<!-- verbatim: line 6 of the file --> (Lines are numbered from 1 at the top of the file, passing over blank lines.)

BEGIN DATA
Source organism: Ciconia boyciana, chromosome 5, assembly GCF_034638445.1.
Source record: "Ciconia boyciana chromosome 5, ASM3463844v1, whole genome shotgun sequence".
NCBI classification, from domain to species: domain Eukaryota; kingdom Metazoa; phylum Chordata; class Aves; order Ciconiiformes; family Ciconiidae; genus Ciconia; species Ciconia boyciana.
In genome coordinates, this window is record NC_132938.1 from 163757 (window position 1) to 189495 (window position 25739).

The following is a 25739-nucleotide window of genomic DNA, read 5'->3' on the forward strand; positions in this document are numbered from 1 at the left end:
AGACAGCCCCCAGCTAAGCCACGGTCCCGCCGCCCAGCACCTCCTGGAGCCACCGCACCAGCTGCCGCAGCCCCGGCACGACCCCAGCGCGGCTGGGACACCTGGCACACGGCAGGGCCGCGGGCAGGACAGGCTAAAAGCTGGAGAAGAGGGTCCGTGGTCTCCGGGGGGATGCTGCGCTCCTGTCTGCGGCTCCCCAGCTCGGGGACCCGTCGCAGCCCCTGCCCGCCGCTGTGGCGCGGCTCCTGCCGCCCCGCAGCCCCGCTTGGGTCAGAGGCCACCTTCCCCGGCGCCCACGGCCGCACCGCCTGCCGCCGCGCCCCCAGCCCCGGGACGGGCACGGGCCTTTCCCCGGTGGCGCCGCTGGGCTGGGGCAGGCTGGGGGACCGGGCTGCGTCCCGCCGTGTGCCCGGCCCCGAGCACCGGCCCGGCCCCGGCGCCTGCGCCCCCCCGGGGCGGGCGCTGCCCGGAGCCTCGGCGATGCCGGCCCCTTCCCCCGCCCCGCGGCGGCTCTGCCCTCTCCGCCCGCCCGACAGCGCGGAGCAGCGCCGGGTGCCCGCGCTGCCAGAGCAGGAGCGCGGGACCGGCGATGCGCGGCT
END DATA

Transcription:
AGACAGCCCCCAGCTAAGCCACGGTCCCGCCGCCCAGCACCTCCTGGAGCCACCGCACCAGCTGCCGCAGCCCCGGCACGACCCCAGCGCGGCTGGGACACCTGGCACACGGCAGGGCCGCGGGCAGGACAGGCTAAAAGCTGGAGAAGAGGGTCCGTGGTCTCCGGGGGGATGCTGCGCTCCTGTCTGCGGCTCCCCAGCTCGGGGACCCGTCGCAGCCCCTGCCCGCCGCTGTGGCGCGGCTCCTGCCGCCCCGCAGCCCCGCTTGGGTCAGAGGCCACCTTCCCCGGCGCCCACGGCCGCACCGCCTGCCGCCGCGCCCCCAGCCCCGGGACGGGCACGGGCCTTTCCCCGGTGGCGCCGCTGGGCTGGGGCAGGCTGGGGGACCGGGCTGCGTCCCGCCGTGTGCCCGGCCCCGAGCACCGGCCCGGCCCCGGCGCCTGCGCCCCCCCGGGGCGGGCGCTGCCCGGAGCCTCGGCGATGCCGGCCCCTTCCCCCGCCCCGCGGCGGCTCTGCCCTCTCCGCCCGCCCGACAGCGCGGAGCAGCGCCGGGTGCCCGCGCTGCCAGAGCAGGAGCGCGGGACCGGCGATGCGCGGCT